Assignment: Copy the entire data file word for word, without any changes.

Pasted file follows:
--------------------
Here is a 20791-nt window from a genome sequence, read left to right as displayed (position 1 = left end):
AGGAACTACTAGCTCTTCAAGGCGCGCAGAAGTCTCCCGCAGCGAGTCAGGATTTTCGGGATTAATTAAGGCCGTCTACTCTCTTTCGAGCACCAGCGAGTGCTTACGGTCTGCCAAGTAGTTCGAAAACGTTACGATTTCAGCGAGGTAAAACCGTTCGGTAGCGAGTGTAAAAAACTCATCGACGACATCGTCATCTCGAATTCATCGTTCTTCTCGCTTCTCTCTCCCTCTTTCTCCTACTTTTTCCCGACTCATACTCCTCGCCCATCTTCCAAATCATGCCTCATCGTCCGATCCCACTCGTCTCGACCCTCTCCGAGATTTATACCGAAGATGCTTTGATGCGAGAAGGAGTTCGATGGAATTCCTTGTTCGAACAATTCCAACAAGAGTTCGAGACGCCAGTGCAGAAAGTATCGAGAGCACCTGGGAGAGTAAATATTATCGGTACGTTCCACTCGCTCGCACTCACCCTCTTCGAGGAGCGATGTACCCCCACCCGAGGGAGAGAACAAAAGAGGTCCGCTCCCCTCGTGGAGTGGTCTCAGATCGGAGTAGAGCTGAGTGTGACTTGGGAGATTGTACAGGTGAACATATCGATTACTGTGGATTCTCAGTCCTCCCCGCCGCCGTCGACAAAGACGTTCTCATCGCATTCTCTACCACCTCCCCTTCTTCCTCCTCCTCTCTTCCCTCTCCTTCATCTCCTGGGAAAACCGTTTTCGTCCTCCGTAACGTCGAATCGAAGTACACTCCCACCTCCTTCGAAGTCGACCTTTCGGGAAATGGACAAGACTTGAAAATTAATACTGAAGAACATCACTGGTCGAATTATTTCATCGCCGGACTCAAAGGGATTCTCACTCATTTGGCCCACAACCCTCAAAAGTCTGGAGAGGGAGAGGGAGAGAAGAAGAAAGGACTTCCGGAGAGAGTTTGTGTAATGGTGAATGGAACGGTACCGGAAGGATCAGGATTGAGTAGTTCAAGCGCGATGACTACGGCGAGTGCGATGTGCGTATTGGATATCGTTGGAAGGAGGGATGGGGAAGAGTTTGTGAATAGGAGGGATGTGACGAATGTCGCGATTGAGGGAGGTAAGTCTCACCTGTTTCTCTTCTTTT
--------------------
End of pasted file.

Here is a 20791-nt window from a genome sequence, read left to right as displayed (position 1 = left end):
AGGAACTACTAGCTCTTCAAGGCGCGCAGAAGTCTCCCGCAGCGAGTCAGGATTTTCGGGATTAATTAAGGCCGTCTACTCTCTTTCGAGCACCAGCGAGTGCTTACGGTCTGCCAAGTAGTTCGAAAACGTTACGATTTCAGCGAGGTAAAACCGTTCGGTAGCGAGTGTAAAAAACTCATCGACGACATCGTCATCTCGAATTCATCGTTCTTCTCGCTTCTCTCTCCCTCTTTCTCCTACTTTTTCCCGACTCATACTCCTCGCCCATCTTCCAAATCATGCCTCATCGTCCGATCCCACTCGTCTCGACCCTCTCCGAGATTTATACCGAAGATGCTTTGATGCGAGAAGGAGTTCGATGGAATTCCTTGTTCGAACAATTCCAACAAGAGTTCGAGACGCCAGTGCAGAAAGTATCGAGAGCACCTGGGAGAGTAAATATTATCGGTACGTTCCACTCGCTCGCACTCACCCTCTTCGAGGAGCGATGTACCCCCACCCGAGGGAGAGAACAAAAGAGGTCCGCTCCCCTCGTGGAGTGGTCTCAGATCGGAGTAGAGCTGAGTGTGACTTGGGAGATTGTACAGGTGAACATATCGATTACTGTGGATTCTCAGTCCTCCCCGCCGCCGTCGACAAAGACGTTCTCATCGCATTCTCTACCACCTCCCCTTCTTCCTCCTCCTCTCTTCCCTCTCCTTCATCTCCTGGGAAAACCGTTTTCGTCCTCCGTAACGTCGAATCGAAGTACACTCCCACCTCCTTCGAAGTCGACCTTTCGGGAAATGGACAAGACTTGAAAATTAATACTGAAGAACATCACTGGTCGAATTATTTCATCGCCGGACTCAAAGGGATTCTCACTCATTTGGCCCACAACCCTCAAAAGTCTGGAGAGGGAGAGGGAGAGAAGAAGAAAGGACTTCCGGAGAGAGTTTGTGTAATGGTGAATGGAACGGTACCGGAAGGATCAGGATTGAGTAGTTCAAGCGCGATGACTACGGCGAGTGCGATGTGCGTATTGGATATCGTTGGAAGGAGGGATGGGGAAGAGTTTGTGAATAGGAGGGATGTGACGAATGTCGCGATTGAGGGAGGTAAGTCTCACCTGTTTCTCTTCTTTT